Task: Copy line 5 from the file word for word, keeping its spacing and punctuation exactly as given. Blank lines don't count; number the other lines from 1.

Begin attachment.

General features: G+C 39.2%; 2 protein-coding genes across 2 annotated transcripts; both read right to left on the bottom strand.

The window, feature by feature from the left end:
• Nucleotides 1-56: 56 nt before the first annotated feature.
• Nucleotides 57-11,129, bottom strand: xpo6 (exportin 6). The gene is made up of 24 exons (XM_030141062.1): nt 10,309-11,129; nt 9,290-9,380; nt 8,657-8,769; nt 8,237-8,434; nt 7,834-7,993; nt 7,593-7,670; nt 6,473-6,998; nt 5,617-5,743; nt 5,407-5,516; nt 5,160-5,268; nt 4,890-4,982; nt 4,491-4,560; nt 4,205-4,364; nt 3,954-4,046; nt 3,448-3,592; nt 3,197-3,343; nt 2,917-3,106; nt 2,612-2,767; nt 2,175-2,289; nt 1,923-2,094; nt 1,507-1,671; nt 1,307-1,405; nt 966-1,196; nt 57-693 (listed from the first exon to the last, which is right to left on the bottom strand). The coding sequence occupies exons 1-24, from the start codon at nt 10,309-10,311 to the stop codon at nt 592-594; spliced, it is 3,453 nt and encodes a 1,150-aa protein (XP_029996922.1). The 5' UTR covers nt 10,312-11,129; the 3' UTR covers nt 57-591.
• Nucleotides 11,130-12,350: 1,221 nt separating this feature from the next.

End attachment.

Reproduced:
• Nucleotides 11,130-12,350: 1,221 nt separating this feature from the next.